Kia ora, folks!
We’re back with another market update for our crew of #CleverFlickers, and those of you with a keen eye might have noticed we’re a little behind schedule with our update this time round. It’s been a busy few weeks, with lots going on in the industry and on the wholesale market - so grab a cuppa and a chocolate biccy, and let’s check it out!
As the frosty mornings and snow-capped peaks suggest, winter is well and truly here, and bringing with it a jump in our power usage. During June and July demand for power has been high, and we’ve seen a number of peak demand year-to-date highs, including three large peaks on evenings that coincided with cold snaps. Thanks to these chilly winter blasts, our peak demand hit a new high at 6661 MW on 8 July - brrrr! Over the last week, though, we’ve seen demand drop slightly, following warmer temperatures in Auckland and the upper North Island.
Low hydro storage levels have been a lingering problem since the dry summer and autumn, especially in the North Island, and at a national level hydro storage currently sits below the tenth percentile for this time of year. But with the help of some decent rainfall in the Taupō catchment area, North Island hydro storage is on the rise, sitting at 78% of average. Whoop!
Our low hydro storage has meant we’ve needed to rely upon higher levels of thermal generation over the past few weeks, and a third thermal generation Rankine unit at Huntly has been made available, if required, to help cover any shortfall.
Spot prices across the country have averaged $155/MWh since the beginning of June through to 22 July - a good deal higher compared with the spot prices for the same period in 2019, which averaged $104/MWh. Why the increase? It was most likely influenced by below average hydro storage and the need to use more costly thermal generation, combined with the jump in winter demand. Over the last week, average prices fell 12% on the previous week to $120 /MWh, thanks to lowered demand and lifting North Island hydro storage levels. Yippee!
If you’re on Freestyle and feeling the higher spot prices, remember that we also offer a fixed-generation price plan, too (whoop!) - you can check FIXIE out here.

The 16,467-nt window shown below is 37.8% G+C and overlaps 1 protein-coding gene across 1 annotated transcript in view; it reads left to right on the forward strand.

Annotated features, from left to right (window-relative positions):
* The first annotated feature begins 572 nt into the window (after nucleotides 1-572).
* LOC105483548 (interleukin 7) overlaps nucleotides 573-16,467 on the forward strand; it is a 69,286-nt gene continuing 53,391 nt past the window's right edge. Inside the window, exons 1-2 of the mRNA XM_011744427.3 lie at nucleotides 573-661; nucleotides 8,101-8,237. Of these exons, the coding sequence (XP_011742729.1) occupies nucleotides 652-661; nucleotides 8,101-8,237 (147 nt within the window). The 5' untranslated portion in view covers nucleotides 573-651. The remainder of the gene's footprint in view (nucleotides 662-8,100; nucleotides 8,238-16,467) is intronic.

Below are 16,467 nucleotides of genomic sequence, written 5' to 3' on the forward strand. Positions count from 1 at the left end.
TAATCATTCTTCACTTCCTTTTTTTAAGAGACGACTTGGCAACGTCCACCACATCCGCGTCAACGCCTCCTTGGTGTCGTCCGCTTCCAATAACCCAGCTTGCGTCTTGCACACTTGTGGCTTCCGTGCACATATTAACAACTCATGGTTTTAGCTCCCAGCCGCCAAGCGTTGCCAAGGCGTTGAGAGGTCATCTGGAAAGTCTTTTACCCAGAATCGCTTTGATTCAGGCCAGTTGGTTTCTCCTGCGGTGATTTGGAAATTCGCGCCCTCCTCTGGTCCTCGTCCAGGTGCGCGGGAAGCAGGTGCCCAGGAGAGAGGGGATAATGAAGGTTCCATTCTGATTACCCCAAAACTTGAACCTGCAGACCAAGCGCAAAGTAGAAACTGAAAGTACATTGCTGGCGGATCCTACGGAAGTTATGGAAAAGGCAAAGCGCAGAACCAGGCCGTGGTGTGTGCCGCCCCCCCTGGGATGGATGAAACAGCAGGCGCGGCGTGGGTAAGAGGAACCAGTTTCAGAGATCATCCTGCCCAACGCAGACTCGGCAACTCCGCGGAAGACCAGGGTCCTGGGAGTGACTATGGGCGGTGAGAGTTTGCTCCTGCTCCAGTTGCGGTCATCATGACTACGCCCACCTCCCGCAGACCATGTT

At the end of last year we were one of a number of independents who supported a claim against Meridian and Contact, where it appeared they were allegedly spilling excess water from their hydro stations at Manapouri (Meridian), Roxburgh and Clyde (Contact), despite the stations running at less than maximum capacity. A few weeks ago, the EA released its preliminary findings in which it says there was significant unnecessary spilling by Meridian, resulting in costs to electricity purchasers that were around $80m higher than they should’ve been.
Winston Peters, the Minister for State-Owned Enterprises, has voiced his thoughts on the topic, too, saying “It is a damning preliminary finding by the Electricity Authority and there is something very wrong with the regulation of the energy market when it takes a complaint for market manipulations to be investigated and acted upon.”
We agree! Submissions for the findings are due in August, and we expect a response in September at the earliest, so watch this space.
Tiwai Point Closure:
Two weeks ago came the announcement by Rio Tinto that they would be closing the Tiwai Point Aluminium Smelter by August 2021. If the closure goes ahead, we know the subsequent loss of nearly 2,500 jobs will be a heavy blow to Southland.
From an energy perspective, the closure is likely to be a bit of a mixed bag. For now, it’s a guessing game, but we reckon we might see lower spot prices, particularly in the South Island, where that surplus electricity will be able to be used (good news if you’re a Freestylin’ Flickster!).
Because we’ll be less reliant upon back-up generation such as thermal and coal, it’s possible we’ll see new projects shelved or plants closed, which might put the pressure on our security of supply when hydro storage or wind generation is low, and mean spot prices are more volatile, too.
Transporting that surplus electricity from the bottom of the South Island to the rest of NZ will also mean that infrastructure upgrades are necessary, too. Some projects that’ll be assessed to help with this include upgrading the HVDC connection so more power can be brought north, or building reserve capacity in the North Island, like a battery (sidenote: we reckon that’s a great idea!).
What’s ahead, weather-wise? According to NIWA’s outlook for July, August and September, rainfall is likely to be near normal or below normal in the west of the South Island, near normal or above normal in the east of the North Island, and near normal in all other regions.
That’s all for now, Flicksters - but, as always, if you have any questions, make sure you drop us a line at firstname.lastname@example.org!